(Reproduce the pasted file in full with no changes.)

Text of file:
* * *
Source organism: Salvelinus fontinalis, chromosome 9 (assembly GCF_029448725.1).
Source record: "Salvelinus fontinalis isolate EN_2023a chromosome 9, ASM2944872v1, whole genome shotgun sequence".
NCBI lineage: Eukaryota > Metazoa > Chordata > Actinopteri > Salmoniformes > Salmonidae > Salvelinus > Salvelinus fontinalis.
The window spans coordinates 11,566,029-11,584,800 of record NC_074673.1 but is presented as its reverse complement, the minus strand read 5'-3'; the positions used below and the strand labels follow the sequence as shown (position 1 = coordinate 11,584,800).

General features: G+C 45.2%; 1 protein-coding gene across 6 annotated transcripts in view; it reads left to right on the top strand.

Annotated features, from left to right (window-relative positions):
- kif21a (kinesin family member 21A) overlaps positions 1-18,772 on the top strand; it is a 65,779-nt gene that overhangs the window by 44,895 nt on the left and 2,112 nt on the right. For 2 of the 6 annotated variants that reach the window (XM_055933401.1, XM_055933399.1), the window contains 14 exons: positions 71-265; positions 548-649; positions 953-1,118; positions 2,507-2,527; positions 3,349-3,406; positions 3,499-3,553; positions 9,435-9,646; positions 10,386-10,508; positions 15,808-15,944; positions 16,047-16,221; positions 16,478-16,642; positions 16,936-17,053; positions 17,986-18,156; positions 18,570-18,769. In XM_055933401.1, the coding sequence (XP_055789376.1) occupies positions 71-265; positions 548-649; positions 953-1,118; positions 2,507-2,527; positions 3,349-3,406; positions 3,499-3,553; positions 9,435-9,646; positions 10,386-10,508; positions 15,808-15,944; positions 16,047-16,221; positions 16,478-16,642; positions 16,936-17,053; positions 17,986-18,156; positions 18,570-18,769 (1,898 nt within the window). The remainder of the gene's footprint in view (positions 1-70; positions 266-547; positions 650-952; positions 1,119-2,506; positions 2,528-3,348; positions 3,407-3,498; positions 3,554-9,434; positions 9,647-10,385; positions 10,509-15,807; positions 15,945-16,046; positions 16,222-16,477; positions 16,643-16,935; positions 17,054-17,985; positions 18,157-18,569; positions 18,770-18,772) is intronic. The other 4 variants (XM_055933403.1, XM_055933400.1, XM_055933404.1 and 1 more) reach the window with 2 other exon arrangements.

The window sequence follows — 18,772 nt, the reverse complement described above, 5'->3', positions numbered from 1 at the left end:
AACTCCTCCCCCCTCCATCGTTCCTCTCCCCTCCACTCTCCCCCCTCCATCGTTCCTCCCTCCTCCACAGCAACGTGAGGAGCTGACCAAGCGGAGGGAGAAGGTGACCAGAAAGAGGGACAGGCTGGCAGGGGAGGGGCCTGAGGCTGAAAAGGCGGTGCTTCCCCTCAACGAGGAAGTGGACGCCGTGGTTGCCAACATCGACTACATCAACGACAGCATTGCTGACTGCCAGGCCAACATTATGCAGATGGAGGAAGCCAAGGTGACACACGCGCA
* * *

Source organism: Salvelinus fontinalis, chromosome 9 (assembly GCF_029448725.1).
Source record: "Salvelinus fontinalis isolate EN_2023a chromosome 9, ASM2944872v1, whole genome shotgun sequence".
NCBI lineage: Eukaryota > Metazoa > Chordata > Actinopteri > Salmoniformes > Salmonidae > Salvelinus > Salvelinus fontinalis.
The window spans coordinates 11,566,029-11,584,800 of record NC_074673.1 but is presented as its reverse complement, the minus strand read 5'-3'; the positions used below and the strand labels follow the sequence as shown (position 1 = coordinate 11,584,800).

General features: G+C 45.2%; 1 protein-coding gene across 6 annotated transcripts in view; it reads left to right on the top strand.

Annotated features, from left to right (window-relative positions):
- kif21a (kinesin family member 21A) overlaps positions 1-18,772 on the top strand; it is a 65,779-nt gene that overhangs the window by 44,895 nt on the left and 2,112 nt on the right. For 2 of the 6 annotated variants that reach the window (XM_055933401.1, XM_055933399.1), the window contains 14 exons: positions 71-265; positions 548-649; positions 953-1,118; positions 2,507-2,527; positions 3,349-3,406; positions 3,499-3,553; positions 9,435-9,646; positions 10,386-10,508; positions 15,808-15,944; positions 16,047-16,221; positions 16,478-16,642; positions 16,936-17,053; positions 17,986-18,156; positions 18,570-18,769. In XM_055933401.1, the coding sequence (XP_055789376.1) occupies positions 71-265; positions 548-649; positions 953-1,118; positions 2,507-2,527; positions 3,349-3,406; positions 3,499-3,553; positions 9,435-9,646; positions 10,386-10,508; positions 15,808-15,944; positions 16,047-16,221; positions 16,478-16,642; positions 16,936-17,053; positions 17,986-18,156; positions 18,570-18,769 (1,898 nt within the window). The remainder of the gene's footprint in view (positions 1-70; positions 266-547; positions 650-952; positions 1,119-2,506; positions 2,528-3,348; positions 3,407-3,498; positions 3,554-9,434; positions 9,647-10,385; positions 10,509-15,807; positions 15,945-16,046; positions 16,222-16,477; positions 16,643-16,935; positions 17,054-17,985; positions 18,157-18,569; positions 18,770-18,772) is intronic. The other 4 variants (XM_055933403.1, XM_055933400.1, XM_055933404.1 and 1 more) reach the window with 2 other exon arrangements.

The window sequence follows — 18,772 nt, the reverse complement described above, 5'->3', positions numbered from 1 at the left end:
AACTCCTCCCCCCTCCATCGTTCCTCTCCCCTCCACTCTCCCCCCTCCATCGTTCCTCCCTCCTCCACAGCAACGTGAGGAGCTGACCAAGCGGAGGGAGAAGGTGACCAGAAAGAGGGACAGGCTGGCAGGGGAGGGGCCTGAGGCTGAAAAGGCGGTGCTTCCCCTCAACGAGGAAGTGGACGCCGTGGTTGCCAACATCGACTACATCAACGACAGCATTGCTGACTGCCAGGCCAACATTATGCAGATGGAGGAAGCCAAGGTGACACACGCGCA